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  • Cutting-edge video research reveals the unexpected feeding habits of Adélie penguins

 

The research was conducted using tiny video cameras which recorded the activity of the penguins providing a glimpse of life beneath the Antarctic ice. Footage from the research was released in December 2015 and became an internet sensation. 

A year later, the results from the footage provide essential information about the penguin's behaviour. They reveal that Adélie penguins occasionally feed on jellyfish with visible gonads, even when their preferred food like krill seems to be available.  The carbon and protein content of the gonads is greater than that of any other part of the jellyfish, which is the suspected reason for this habit.

Rod Downie, WWF Polar Programme Manager said:

“A year on from the release of the penguin cam footage, it’s clear that we still have a lot to learn about Adélie penguins and other ice species. The results give us a better understanding of how they might respond to climate change and related shifts in the Antarctic food web.

“The incredible response to this footage from our supporters has made studies like these possible,   helping international efforts to protect the amazing waters that surround Antarctica.”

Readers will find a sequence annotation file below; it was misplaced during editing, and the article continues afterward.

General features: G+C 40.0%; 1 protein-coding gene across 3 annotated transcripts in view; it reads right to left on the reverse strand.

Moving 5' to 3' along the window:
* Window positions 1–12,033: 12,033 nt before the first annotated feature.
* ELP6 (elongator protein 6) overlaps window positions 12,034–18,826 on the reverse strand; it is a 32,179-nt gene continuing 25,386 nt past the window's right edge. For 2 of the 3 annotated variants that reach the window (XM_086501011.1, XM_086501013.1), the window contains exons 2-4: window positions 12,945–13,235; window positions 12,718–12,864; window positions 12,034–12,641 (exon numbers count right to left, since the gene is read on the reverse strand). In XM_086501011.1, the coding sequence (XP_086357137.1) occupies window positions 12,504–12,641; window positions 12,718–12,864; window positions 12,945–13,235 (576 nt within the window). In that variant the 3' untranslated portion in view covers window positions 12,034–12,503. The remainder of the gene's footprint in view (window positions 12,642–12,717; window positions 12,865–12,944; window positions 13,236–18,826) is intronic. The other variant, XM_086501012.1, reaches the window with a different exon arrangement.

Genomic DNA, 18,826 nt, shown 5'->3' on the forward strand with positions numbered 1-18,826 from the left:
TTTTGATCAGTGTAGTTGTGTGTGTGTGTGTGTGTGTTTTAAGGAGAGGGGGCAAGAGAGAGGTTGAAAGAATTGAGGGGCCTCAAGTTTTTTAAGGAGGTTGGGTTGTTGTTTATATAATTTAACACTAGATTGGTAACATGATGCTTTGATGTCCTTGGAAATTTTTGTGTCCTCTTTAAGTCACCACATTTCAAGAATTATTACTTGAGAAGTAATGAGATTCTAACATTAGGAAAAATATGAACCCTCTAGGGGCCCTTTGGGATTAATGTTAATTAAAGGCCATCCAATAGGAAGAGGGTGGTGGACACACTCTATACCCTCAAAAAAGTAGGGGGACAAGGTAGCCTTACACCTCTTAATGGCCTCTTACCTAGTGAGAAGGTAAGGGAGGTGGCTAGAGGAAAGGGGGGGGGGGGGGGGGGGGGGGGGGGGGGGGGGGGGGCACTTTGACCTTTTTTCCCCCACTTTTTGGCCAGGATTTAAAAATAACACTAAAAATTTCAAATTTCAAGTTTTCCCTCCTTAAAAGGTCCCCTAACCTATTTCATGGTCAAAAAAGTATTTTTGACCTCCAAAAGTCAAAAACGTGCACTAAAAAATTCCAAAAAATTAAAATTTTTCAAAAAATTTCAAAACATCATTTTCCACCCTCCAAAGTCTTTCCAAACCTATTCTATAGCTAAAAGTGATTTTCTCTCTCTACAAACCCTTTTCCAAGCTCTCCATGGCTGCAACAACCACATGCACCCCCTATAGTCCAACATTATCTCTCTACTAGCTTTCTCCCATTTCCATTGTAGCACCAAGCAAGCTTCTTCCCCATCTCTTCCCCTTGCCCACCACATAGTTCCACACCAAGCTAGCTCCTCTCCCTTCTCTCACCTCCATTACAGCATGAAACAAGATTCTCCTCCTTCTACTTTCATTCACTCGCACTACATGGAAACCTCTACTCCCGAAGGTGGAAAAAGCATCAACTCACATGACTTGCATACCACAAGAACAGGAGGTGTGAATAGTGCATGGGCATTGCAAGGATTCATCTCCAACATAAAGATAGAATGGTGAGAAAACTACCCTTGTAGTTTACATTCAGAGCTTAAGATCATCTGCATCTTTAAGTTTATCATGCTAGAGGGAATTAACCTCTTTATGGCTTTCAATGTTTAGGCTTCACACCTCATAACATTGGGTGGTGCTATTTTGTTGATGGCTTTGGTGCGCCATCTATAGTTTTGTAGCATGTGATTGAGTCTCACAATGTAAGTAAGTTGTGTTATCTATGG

Jean-Baptiste Thiebot from the National Institute of Polar Science, Japan said:

“We were surprised to see the penguins go for jellyfish and it raised the question; is this new behaviour for Adélie penguins, possibly developed because they had a hard time finding food during this year of very unusual sea-ice conditions, or is it simply newly revealed by using this video approach to study their diet?

“To clarify this, we will need to see comparisons across different penguin species and different ocean regions. But these observations already reveal one more piece of the puzzle in the oceans’ food web.”

Climate change and potential competition with krill fishing are the Adélie penguin’s biggest threats. Understanding feeding habits of Adélie penguins will go a long way to understanding the threats that warming oceans and fishing activities might pose for this iconic species. 

The cameras used in the research weighed between 15 and 22 grams and were recovered when the birds returned to their nests. The information gathered is helping the conservation group to create a network of Marine Protected Areas (MPAs) around Antarctica, which will protect the feeding grounds of penguins, seals and whales, and help to conserve one of the world's last great wildernesses.

 

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Notes to editors

For more information, please contact:
Jonathan Jones

WWF-UK

email: jjones@wwf.org.uk

Tel: +44 (0)1483 412241 | M: +44 (0)7824 416735

The penguin cam video footage can be found here: https://www.youtube.com/watch?v=phioDj7rnQQ

 

Photos for use may be found here: http://hive.panda.org/Share/m7gsyex417741qtp55uao32333u75300

 

 

About WWF

 

WWF is one of the world's largest and most respected independent conservation organizations, with over 5 million supporters and a global network active in over 100 countries. WWF's mission is to stop the degradation of the Earth's natural environment and to build a future in which humans live in harmony with nature, by conserving the world's biological diversity, ensuring that the use of renewable natural resources is sustainable, and promoting the reduction of pollution and wasteful consumption.

 

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